Thousands of people have begun queueing around central London, waiting for the doors of Westminster Hall to open, so they can pay their respects to the Queen, who passed away on Thursday. Reports suggest that some one million people could filter past Her Majesty’s coffin across the next few days, before the Queen is properly laid to rest, alongside her husband Prince Philip. Tributes have continued to pour in from across the globe after it was announced the Queen had died, at the age of 96, in her holiday home of Balmoral, Scotland.
Among them was Labour leader Sir Keir Starmer, who also praised those coming out to pay tribute to the Queen, as an “incredible” thing.
Speaking to BBC Breakfast on Wednesday, Sir Keir noted how it was “human instinct” for some many people to want to join together, and remember Her Majesty.
He added: “One of the great British traditions is the ability to protest and to disagree. But I think if it can be done in a spirit of respect – respect the fact that hundreds of thousands of people do want to come forward and have that moment. Don’t ruin it for them.
“But also we do need to respect that other people must be entitled to express their different views.”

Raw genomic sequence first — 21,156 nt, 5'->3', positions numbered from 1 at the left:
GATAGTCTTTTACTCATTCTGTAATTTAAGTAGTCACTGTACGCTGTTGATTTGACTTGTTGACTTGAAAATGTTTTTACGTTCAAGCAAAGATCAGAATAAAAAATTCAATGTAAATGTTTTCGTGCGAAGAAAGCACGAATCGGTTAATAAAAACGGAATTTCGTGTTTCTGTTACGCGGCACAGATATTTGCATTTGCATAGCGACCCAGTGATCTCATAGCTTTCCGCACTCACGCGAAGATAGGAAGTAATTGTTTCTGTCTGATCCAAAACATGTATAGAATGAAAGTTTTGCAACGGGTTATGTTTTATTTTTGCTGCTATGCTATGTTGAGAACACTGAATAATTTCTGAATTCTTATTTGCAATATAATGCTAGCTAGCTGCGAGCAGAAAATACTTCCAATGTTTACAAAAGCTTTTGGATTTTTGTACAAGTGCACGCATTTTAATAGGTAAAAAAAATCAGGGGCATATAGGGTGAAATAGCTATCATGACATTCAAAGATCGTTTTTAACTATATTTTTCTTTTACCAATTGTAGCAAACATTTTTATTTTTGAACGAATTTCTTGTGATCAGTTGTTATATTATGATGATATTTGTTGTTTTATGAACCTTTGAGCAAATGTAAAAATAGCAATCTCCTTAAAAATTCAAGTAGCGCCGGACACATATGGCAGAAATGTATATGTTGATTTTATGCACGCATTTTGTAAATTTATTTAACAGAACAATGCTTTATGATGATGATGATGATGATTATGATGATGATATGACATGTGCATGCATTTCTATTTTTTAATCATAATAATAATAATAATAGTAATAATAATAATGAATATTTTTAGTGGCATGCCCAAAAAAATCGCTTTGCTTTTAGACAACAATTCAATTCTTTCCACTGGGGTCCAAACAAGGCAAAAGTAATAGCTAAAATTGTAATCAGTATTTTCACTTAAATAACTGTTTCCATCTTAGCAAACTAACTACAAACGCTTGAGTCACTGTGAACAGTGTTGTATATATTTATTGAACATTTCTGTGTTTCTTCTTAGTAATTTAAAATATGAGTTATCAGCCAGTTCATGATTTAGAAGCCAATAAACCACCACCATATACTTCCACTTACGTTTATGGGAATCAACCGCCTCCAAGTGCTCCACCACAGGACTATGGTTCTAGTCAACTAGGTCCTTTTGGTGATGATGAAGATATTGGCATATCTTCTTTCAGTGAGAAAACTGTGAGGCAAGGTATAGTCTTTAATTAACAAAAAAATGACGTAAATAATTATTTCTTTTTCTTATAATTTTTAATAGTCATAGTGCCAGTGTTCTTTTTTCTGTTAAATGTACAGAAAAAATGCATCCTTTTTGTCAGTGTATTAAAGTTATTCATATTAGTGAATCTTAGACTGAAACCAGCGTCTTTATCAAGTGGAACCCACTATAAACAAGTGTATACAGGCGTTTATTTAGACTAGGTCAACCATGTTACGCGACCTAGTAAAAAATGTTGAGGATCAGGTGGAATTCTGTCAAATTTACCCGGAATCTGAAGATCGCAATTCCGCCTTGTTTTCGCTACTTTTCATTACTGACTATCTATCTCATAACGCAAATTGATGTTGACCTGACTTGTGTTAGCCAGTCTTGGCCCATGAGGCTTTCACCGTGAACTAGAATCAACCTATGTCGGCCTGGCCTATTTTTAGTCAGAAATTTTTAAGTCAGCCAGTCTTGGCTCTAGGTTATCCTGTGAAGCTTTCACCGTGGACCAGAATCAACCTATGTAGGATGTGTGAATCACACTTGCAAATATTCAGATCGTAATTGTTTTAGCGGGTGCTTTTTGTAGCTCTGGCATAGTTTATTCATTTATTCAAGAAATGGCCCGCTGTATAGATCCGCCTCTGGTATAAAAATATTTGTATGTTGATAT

Among the tributes to be made was by Father Matt Malone, president and editor-in-chief of America Media, who noted his own emotion watching the coverage of Her Majesty death, and subsequent pageantry around it.
He wrote: “As I watched the pageantry unfold—I reluctantly admit that I tuned in to a good chunk of it—I was filled with a curious feeling of wistful bemusement. It all seemed too much and yet not enough at the same time.
“Too much in the sense that it seemed like a great extravagance for a single person who is, after all, merely a figurehead. And yet not enough, for that same extravagance seemed to suggest that Elizabeth II is a great deal more than a figurehead: She is the mother of the nation, a unifying role she can perform only because she is a figurehead.
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Father Malone continued: “King George III was said to have told John Adams, the first US ambassador to Great Britain, that he prayed that the new United States of America would “not suffer unduly for its want of a monarchy.”
“Perhaps, in a way, we have suffered, or we are at least in some way suffering now.”
He added: “I am not calling for the restoration of an American monarchy. But the restoration of those values that safeguard our national life, as well as the spirit of the American Revolution, is an urgent national necessity.
“We would do well to remember this July 4 that here in America, in the absence of a monarch, the Constitution is sovereign.
“Yet as Elizabeth II just showed us, sovereigns reign only as long as they elicit the affection and loyalty of their subjects.”